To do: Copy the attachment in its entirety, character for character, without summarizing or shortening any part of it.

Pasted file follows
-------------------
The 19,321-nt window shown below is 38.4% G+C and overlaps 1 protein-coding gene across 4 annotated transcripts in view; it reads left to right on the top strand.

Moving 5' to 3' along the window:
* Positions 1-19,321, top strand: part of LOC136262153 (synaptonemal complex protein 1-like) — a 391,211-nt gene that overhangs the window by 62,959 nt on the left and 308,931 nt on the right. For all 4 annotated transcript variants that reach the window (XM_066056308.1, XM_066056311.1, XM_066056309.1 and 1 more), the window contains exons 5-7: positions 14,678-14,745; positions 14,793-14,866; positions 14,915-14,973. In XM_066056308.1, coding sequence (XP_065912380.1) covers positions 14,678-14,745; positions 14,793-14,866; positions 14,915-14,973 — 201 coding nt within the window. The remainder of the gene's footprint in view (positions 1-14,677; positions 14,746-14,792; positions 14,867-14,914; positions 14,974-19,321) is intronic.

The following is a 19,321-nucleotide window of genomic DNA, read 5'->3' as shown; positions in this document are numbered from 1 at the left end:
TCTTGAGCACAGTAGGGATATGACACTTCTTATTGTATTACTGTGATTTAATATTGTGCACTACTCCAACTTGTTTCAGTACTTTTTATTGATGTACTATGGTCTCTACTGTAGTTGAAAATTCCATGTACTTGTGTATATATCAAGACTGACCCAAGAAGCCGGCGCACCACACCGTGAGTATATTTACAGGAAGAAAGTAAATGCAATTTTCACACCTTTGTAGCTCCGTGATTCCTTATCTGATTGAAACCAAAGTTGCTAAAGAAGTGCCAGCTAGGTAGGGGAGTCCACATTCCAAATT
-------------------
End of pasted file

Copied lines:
The 19,321-nt window shown below is 38.4% G+C and overlaps 1 protein-coding gene across 4 annotated transcripts in view; it reads left to right on the top strand.

Moving 5' to 3' along the window:
* Positions 1-19,321, top strand: part of LOC136262153 (synaptonemal complex protein 1-like) — a 391,211-nt gene that overhangs the window by 62,959 nt on the left and 308,931 nt on the right. For all 4 annotated transcript variants that reach the window (XM_066056308.1, XM_066056311.1, XM_066056309.1 and 1 more), the window contains exons 5-7: positions 14,678-14,745; positions 14,793-14,866; positions 14,915-14,973. In XM_066056308.1, coding sequence (XP_065912380.1) covers positions 14,678-14,745; positions 14,793-14,866; positions 14,915-14,973 — 201 coding nt within the window. The remainder of the gene's footprint in view (positions 1-14,677; positions 14,746-14,792; positions 14,867-14,914; positions 14,974-19,321) is intronic.

The following is a 19,321-nucleotide window of genomic DNA, read 5'->3' as shown; positions in this document are numbered from 1 at the left end:
TCTTGAGCACAGTAGGGATATGACACTTCTTATTGTATTACTGTGATTTAATATTGTGCACTACTCCAACTTGTTTCAGTACTTTTTATTGATGTACTATGGTCTCTACTGTAGTTGAAAATTCCATGTACTTGTGTATATATCAAGACTGACCCAAGAAGCCGGCGCACCACACCGTGAGTATATTTACAGGAAGAAAGTAAATGCAATTTTCACACCTTTGTAGCTCCGTGATTCCTTATCTGATTGAAACCAAAGTTGCTAAAGAAGTGCCAGCTAGGTAGGGGAGTCCACATTCCAAATT